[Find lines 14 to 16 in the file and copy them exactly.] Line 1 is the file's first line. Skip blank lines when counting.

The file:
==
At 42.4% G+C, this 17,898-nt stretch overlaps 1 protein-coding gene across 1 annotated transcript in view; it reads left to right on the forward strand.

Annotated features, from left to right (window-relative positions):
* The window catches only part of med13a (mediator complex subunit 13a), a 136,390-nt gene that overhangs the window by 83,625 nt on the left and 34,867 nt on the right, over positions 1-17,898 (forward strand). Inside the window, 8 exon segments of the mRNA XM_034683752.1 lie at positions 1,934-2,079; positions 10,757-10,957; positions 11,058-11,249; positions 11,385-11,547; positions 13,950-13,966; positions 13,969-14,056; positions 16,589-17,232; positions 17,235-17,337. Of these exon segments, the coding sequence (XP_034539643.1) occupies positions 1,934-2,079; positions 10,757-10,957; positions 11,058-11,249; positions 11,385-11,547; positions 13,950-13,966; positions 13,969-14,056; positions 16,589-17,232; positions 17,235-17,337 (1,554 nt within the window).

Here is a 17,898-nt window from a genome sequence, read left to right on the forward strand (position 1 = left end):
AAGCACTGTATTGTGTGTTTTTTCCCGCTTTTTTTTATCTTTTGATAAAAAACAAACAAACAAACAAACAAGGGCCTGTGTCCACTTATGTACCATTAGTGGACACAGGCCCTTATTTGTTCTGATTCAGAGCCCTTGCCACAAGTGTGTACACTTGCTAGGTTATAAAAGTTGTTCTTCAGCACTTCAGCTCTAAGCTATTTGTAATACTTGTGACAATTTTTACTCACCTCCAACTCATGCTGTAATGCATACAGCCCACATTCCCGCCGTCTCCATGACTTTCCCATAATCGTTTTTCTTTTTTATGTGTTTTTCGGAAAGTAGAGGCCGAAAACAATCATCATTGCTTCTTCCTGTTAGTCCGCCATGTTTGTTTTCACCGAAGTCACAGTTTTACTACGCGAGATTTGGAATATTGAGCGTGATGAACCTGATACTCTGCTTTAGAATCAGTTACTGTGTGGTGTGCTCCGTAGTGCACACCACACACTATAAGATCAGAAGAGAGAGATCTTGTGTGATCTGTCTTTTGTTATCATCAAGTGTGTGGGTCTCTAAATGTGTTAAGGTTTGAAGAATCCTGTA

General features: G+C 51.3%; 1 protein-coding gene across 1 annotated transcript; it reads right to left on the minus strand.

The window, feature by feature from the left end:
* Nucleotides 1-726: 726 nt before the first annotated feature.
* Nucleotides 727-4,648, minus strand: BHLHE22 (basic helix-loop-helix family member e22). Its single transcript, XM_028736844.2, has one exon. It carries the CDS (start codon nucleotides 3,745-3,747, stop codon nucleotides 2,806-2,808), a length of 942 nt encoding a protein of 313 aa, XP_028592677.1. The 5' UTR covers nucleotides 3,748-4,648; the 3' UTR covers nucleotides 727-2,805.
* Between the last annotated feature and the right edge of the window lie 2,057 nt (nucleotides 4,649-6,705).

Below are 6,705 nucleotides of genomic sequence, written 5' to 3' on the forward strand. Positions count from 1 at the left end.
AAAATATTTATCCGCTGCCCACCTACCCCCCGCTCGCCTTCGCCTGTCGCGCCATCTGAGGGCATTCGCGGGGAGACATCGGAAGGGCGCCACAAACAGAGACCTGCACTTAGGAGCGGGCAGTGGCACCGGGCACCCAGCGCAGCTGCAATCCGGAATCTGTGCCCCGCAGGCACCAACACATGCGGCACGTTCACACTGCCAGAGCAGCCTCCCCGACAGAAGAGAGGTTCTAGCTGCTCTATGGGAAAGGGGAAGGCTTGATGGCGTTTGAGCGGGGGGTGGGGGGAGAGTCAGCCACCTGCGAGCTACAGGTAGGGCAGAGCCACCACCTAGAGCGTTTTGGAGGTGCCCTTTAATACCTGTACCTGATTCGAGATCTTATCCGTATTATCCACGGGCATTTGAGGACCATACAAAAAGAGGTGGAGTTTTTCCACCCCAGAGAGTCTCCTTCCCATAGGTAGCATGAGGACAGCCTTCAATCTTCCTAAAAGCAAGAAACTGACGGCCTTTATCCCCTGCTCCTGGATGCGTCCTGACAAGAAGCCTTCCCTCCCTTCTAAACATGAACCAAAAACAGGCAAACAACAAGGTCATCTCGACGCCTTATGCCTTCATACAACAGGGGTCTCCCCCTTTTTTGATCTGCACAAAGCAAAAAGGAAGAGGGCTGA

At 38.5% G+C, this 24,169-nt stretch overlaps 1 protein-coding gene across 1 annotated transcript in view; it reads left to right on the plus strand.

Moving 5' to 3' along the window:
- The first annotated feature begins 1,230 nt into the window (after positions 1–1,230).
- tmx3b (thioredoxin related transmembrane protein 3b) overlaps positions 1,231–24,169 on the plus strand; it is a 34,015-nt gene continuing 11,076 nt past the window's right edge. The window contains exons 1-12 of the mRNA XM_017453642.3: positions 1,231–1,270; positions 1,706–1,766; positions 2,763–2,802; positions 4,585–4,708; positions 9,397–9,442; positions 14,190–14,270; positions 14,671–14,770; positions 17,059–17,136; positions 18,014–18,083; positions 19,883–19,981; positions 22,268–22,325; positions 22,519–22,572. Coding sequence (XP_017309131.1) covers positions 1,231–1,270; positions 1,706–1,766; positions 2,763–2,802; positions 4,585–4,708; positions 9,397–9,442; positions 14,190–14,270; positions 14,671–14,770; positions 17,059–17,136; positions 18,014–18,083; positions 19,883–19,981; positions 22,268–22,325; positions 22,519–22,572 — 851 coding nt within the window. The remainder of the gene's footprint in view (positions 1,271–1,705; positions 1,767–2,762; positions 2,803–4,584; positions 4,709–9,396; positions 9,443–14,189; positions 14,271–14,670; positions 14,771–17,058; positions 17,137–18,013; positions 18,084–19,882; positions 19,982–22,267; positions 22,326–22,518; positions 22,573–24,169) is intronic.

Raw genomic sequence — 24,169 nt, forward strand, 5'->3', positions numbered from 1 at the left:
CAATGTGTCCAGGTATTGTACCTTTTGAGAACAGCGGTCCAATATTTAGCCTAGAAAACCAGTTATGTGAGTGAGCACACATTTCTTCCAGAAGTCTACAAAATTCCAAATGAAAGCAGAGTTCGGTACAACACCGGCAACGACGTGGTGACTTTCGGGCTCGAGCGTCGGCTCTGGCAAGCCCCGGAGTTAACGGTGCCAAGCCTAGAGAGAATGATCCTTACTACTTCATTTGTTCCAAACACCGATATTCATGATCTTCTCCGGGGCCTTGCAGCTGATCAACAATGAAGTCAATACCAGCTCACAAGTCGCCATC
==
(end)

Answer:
Moving 5' to 3' along the window:
- The first annotated feature begins 1,230 nt into the window (after positions 1–1,230).
- tmx3b (thioredoxin related transmembrane protein 3b) overlaps positions 1,231–24,169 on the plus strand; it is a 34,015-nt gene continuing 11,076 nt past the window's right edge. The window contains exons 1-12 of the mRNA XM_017453642.3: positions 1,231–1,270; positions 1,706–1,766; positions 2,763–2,802; positions 4,585–4,708; positions 9,397–9,442; positions 14,190–14,270; positions 14,671–14,770; positions 17,059–17,136; positions 18,014–18,083; positions 19,883–19,981; positions 22,268–22,325; positions 22,519–22,572. Coding sequence (XP_017309131.1) covers positions 1,231–1,270; positions 1,706–1,766; positions 2,763–2,802; positions 4,585–4,708; positions 9,397–9,442; positions 14,190–14,270; positions 14,671–14,770; positions 17,059–17,136; positions 18,014–18,083; positions 19,883–19,981; positions 22,268–22,325; positions 22,519–22,572 — 851 coding nt within the window. The remainder of the gene's footprint in view (positions 1,271–1,705; positions 1,767–2,762; positions 2,803–4,584; positions 4,709–9,396; positions 9,443–14,189; positions 14,271–14,670; positions 14,771–17,058; positions 17,137–18,013; positions 18,084–19,882; positions 19,982–22,267; positions 22,326–22,518; positions 22,573–24,169) is intronic.